Tongan assistant referee Lata Kaumatule and New Zealand referee Anna-Marie Keighley and Kiwi assistant referee Sarah Jones made history in Vanuatu this week when they became the first females to officiate at a men’s OFC Champions League finals event. Kaumatule was on the touch line for Solomon Warriors Lupe Ole Soaga match on Wednesday. The New Zealand pair, who have officiated at three women’s World Cups each, had strong games during the tense, exciting and action-packed 2-all draw between Ifira Black Bird and AS Pirae at a packed Freshwater Stadium in hot and humid Port Vila. Keighley and Jones sat down with OFC media to reflect on the major milestone.
OFC: How was the experience?
Anna-Marie Keighley: “It was a great opportunity for us to keep building towards the FIFA Women’s World Cup (in New Zealand and Australia this July and August). Football at the Oceania level is another step in our pathway and it’s different from what we’re used to at home, different from women’s football and different again when you’re refereeing in the islands when it’s really hot and physically draining. Overall, lots of new experiences and a great opportunity to continue working and developing the craft of refereeing.”
OFC: Did you feel a sense of occasion going into the game?
AMK: “To a degree. Every competition and every tournament there’s a weight on your shoulders that these are important games and vitally important for the teams competing. It’s a Champions League and there’s a lot riding on the games for these teams. The fact it was the first time we were at a Champions League was nice to be recognised but, at the same time, it’s not too much more. We’re going out there to referee a football game, that’s the main thing.”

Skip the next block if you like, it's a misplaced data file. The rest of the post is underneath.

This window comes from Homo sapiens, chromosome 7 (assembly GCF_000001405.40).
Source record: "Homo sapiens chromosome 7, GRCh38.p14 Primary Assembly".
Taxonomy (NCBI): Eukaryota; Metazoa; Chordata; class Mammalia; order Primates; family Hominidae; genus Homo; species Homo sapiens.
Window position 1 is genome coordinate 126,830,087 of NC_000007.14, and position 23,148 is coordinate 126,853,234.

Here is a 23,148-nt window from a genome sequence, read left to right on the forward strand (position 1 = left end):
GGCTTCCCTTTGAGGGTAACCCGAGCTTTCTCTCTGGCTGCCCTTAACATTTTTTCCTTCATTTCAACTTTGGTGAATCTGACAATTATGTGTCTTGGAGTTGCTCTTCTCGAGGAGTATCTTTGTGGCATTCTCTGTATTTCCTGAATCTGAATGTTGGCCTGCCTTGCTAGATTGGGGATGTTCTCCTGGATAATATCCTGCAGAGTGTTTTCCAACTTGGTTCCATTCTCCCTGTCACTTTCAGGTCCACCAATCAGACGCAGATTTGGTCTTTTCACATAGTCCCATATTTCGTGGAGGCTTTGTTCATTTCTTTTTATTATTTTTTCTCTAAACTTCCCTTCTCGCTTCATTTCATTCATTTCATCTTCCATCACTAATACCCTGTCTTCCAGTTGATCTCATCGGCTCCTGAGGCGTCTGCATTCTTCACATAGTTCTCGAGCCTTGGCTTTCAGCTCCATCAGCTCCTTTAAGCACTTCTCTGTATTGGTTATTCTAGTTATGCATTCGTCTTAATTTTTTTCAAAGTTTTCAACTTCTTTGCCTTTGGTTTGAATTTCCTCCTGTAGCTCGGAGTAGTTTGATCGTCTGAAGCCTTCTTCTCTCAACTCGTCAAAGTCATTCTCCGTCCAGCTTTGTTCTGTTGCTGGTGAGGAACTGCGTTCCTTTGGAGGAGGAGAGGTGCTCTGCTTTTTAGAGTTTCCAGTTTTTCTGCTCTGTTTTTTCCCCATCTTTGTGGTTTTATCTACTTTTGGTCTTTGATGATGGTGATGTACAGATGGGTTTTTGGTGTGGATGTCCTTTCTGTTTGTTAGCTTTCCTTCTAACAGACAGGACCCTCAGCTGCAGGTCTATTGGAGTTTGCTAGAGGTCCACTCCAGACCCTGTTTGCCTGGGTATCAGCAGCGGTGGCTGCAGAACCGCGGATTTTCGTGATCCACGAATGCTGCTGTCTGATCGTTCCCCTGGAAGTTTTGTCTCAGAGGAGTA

Sarah Jones: “I felt really excited to be there yesterday, walking out, taking it all in, embracing the moment. Obviously we’ve never been there at that level before so it was a really cool opportunity to be able to do that and soak in everything – the atmosphere, the heat, the fast pace of the game, the different situations that we experienced during the game.”
OFC: You often work together – is that important, building that relationship?
AMK: “Absolutely. To know how each other operates is really important when certain situations happen, what we’re looking at when players are going into challenges. The more time we can spend operating and working together in challenging situations in different games, the more we’ve got to fall back on in the heat of the moment. Sarah knows how I operate, I know how she operates and that definitely helps build that team dynamic.”
SJ: “We’re able to support each other more when we know the other needs assistance – a help with a call, encouragement, motivation.”
“You’re always working towards…keeping it fair, protecting the players, making sure the spectacle of the game and the football is the highlight.” – Anna-Marie Keighley
OFC: How much do you communicate during the match?
SJ: “We’re always communicating. As an assistant if I have information that can be helpful to the referee I’ll tell the referee what I’ve seen – for instance a foul out of the referee’s view. I’m constantly stating ‘fair challenge, fair challenge’ or saying ‘fair play’.”
OFC: How do the male players treat you?
AMK: “To be fair I think they treat us just as they do any other referee, they kind of treat referees all the same. Coming into football at the Oceania level I wasn’t sure how I would be taken because different countries have different relationships with how they treat females. But yesterday was fine, just like any other game in terms of how they interacted with me. Nothing special.